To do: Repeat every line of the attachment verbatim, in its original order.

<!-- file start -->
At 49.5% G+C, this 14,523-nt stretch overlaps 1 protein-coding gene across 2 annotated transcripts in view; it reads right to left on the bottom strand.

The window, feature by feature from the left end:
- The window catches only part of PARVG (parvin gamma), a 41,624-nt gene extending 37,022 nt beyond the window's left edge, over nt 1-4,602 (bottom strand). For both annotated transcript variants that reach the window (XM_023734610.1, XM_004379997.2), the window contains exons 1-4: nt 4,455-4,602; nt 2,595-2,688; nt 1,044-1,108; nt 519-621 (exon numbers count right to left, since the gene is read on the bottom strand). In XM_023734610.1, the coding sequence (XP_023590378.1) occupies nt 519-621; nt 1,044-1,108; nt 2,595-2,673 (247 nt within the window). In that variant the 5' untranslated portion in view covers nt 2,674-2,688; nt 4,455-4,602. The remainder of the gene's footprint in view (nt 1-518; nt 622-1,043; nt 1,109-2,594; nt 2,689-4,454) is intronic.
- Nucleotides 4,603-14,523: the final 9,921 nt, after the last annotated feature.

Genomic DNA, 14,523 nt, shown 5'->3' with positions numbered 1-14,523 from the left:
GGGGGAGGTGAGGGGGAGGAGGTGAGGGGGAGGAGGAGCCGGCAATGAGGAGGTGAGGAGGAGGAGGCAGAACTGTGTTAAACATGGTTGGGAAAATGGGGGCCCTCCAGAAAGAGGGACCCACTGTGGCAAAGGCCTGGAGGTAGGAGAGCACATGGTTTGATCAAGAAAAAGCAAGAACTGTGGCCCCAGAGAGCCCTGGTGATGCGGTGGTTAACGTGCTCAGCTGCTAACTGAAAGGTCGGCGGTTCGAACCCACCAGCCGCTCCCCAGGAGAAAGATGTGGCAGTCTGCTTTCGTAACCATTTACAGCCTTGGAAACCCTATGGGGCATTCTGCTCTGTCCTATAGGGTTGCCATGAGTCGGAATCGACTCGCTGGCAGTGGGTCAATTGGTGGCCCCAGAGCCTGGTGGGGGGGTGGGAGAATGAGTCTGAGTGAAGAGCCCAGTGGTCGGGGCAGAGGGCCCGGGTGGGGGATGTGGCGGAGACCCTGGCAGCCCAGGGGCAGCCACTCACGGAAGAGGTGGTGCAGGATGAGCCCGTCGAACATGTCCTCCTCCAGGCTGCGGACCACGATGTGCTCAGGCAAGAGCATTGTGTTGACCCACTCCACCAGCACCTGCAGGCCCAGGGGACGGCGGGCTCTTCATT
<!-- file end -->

At 49.5% G+C, this 14,523-nt stretch overlaps 1 protein-coding gene across 2 annotated transcripts in view; it reads right to left on the bottom strand.

The window, feature by feature from the left end:
- The window catches only part of PARVG (parvin gamma), a 41,624-nt gene extending 37,022 nt beyond the window's left edge, over nt 1-4,602 (bottom strand). For both annotated transcript variants that reach the window (XM_023734610.1, XM_004379997.2), the window contains exons 1-4: nt 4,455-4,602; nt 2,595-2,688; nt 1,044-1,108; nt 519-621 (exon numbers count right to left, since the gene is read on the bottom strand). In XM_023734610.1, the coding sequence (XP_023590378.1) occupies nt 519-621; nt 1,044-1,108; nt 2,595-2,673 (247 nt within the window). In that variant the 5' untranslated portion in view covers nt 2,674-2,688; nt 4,455-4,602. The remainder of the gene's footprint in view (nt 1-518; nt 622-1,043; nt 1,109-2,594; nt 2,689-4,454) is intronic.
- Nucleotides 4,603-14,523: the final 9,921 nt, after the last annotated feature.

Genomic DNA, 14,523 nt, shown 5'->3' with positions numbered 1-14,523 from the left:
GGGGGAGGTGAGGGGGAGGAGGTGAGGGGGAGGAGGAGCCGGCAATGAGGAGGTGAGGAGGAGGAGGCAGAACTGTGTTAAACATGGTTGGGAAAATGGGGGCCCTCCAGAAAGAGGGACCCACTGTGGCAAAGGCCTGGAGGTAGGAGAGCACATGGTTTGATCAAGAAAAAGCAAGAACTGTGGCCCCAGAGAGCCCTGGTGATGCGGTGGTTAACGTGCTCAGCTGCTAACTGAAAGGTCGGCGGTTCGAACCCACCAGCCGCTCCCCAGGAGAAAGATGTGGCAGTCTGCTTTCGTAACCATTTACAGCCTTGGAAACCCTATGGGGCATTCTGCTCTGTCCTATAGGGTTGCCATGAGTCGGAATCGACTCGCTGGCAGTGGGTCAATTGGTGGCCCCAGAGCCTGGTGGGGGGGTGGGAGAATGAGTCTGAGTGAAGAGCCCAGTGGTCGGGGCAGAGGGCCCGGGTGGGGGATGTGGCGGAGACCCTGGCAGCCCAGGGGCAGCCACTCACGGAAGAGGTGGTGCAGGATGAGCCCGTCGAACATGTCCTCCTCCAGGCTGCGGACCACGATGTGCTCAGGCAAGAGCATTGTGTTGACCCACTCCACCAGCACCTGCAGGCCCAGGGGACGGCGGGCTCTTCATT